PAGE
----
I Can Mess Up, But I’m Strong

by Tyreek Page

During my junior year of high school I was attending the Brooklyn College Community Partnership and earned an internship working with kids at Center For Family Life (CFL), on Mondays and Wednesdays. I also participated in an Anti-Discrimination Clinic on May 17th and edited other students’ final reflections for their internship on June 19th.

During the time I interned at CFL, I was assigned to make sure the children that attend the neighborhood center sign a sheet to show that they were present that day. On Monday middle school and high school students came and played basketball, and they had to sign a sheet, and each sheet was specifically made for each age group. Another responsibility that was asked for was to help the elementary school students with their homework and make sure it was complete.

In my opinion CFL needs new staff approaches to help stop issues between the student sbetter. Most of what happens goes unheard of because students choose not to be called a “ snitch “, which is a term that people call people when they tell a authority figure a problem that is taking place. During my internship at CFL I learned how to communicate with children, and I became comfortable with the children. As time passed on I grew a friendship with five of the kids at CFL. One of them is in elementary school and four are in middle school. The student that is in elementary school is named Ethen and the four other students were Alisha, Nichole, Javier and Jose. I made a friendship with Ethen before I started at CFL because I knew his brother and whenever he was in trouble I always went to speak with him and made sure he was good, also I told him ways to not fight all the time. When I met Alisha, Javier, Nichole and Jose, I clicked with them, every time we saw each other we would make jokes and when there was basketball on Wednesdays I would play with the boys. The way I started making friends with the girls was when they would ask me for help with their homework and I would always joke around with the people around me and they found me funny.

Another place where I was a intern at was an anti-discrimination clinic that took place at Brooklyn College. We spoke about discrimination against mainly homosexual people and transgender people. In my opinion I didn’t like that the person running the clinic barely spoke about other discrimination issues. But, also, in my opinion he did do a good job with some of the activities, but I do wish that he would have talked about different types of discrimination more.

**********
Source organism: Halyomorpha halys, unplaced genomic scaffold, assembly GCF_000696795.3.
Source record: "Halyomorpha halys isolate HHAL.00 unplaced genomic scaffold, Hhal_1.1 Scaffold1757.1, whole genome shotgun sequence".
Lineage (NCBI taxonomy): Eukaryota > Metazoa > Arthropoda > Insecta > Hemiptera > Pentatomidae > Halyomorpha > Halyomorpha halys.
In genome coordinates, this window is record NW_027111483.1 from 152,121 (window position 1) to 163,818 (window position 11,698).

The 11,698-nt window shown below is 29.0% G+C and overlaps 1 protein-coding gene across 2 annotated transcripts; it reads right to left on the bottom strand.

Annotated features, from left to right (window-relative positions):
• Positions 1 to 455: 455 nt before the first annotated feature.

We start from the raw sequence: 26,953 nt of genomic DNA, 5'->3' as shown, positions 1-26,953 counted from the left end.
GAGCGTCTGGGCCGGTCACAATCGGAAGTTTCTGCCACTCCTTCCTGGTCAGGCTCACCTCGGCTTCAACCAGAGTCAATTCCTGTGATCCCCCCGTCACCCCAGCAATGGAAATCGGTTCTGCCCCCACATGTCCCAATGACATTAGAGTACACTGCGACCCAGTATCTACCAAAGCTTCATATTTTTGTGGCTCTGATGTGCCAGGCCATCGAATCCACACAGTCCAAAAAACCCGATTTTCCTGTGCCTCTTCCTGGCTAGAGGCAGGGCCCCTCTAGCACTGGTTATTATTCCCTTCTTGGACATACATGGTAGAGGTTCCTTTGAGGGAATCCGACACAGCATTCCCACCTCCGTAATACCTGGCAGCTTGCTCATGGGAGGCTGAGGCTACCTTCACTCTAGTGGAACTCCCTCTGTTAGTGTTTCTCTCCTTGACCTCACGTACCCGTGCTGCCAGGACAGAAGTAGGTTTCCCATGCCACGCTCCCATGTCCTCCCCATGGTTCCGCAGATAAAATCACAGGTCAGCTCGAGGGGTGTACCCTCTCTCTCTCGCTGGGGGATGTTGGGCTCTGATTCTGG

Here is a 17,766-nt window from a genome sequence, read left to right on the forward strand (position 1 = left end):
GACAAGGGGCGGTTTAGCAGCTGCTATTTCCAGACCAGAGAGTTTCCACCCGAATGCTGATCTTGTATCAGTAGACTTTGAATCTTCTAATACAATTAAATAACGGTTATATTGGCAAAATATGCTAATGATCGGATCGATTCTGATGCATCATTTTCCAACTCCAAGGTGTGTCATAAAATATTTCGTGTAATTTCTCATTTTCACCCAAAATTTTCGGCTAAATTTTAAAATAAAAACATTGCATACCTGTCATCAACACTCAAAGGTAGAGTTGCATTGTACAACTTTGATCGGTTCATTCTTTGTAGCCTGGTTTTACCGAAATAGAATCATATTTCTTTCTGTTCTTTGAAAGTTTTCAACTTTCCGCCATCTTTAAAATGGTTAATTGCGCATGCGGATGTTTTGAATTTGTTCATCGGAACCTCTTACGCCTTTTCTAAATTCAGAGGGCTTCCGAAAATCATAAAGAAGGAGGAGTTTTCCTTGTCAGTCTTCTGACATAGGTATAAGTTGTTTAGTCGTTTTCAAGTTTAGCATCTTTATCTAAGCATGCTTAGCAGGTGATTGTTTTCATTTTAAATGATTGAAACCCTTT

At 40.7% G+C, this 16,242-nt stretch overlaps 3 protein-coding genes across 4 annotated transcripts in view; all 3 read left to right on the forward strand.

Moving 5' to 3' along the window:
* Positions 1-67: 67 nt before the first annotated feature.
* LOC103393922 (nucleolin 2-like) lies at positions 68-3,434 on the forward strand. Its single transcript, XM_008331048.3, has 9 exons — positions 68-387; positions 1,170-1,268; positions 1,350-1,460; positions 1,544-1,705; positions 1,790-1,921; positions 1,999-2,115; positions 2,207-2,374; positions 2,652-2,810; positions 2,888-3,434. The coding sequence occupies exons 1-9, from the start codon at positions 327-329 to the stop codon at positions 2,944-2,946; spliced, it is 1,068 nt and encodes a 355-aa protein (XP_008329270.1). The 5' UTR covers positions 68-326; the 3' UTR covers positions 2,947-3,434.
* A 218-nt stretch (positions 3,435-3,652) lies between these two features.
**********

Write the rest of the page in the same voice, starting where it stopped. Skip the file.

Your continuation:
During the time that I was editing other students’ final reflections I learned these students have big dreams and  hopefully very big futures ahead of them.

Throughout this entire internship and throughout the BCCP program during this school year, I learned to always have patience with people, self restraint, and to think about how other people would feel if they were treated by me a certain way. During this school year there have been issues in the program where I lost my temper and I didn’t have patience to deal with people that aggravated me. Also during my internship there were things that got under my skin. But, I worked to keep my cool.

From doing these internships I realized that you only have one life and there are challenges that may seem unbearable but it is truly easy as long as you take your time and associate yourself with the right people. The reason why I say this is because I have a temper issue and kids and the level of my patience don’t match, but I still took the challenge and I ended up liking kids. As I stood around the kids from CFL, I’ve grown to have a better tolerance and a better understanding about how kids think and how to work with them.

The one thing that I learned about myself is that at times I can be a mess and mess up a lot; but, I come back stronger and I develop once I encounter a difficult task. I am thinking about becoming a security guard for school safety or having a career that involves me teaching kids because kids’ minds can be easily influenced and fall into the wrong state of mind, and it is the job of an educator or a parent to stop kids from becoming something they’re not — like a criminal — but have a successful life. My plan now is to get an Associate’s and then a Bachelor’s and then maybe a higher degree — so my little sister can see that she can do better, and so that I can get a job where they will respect what I know.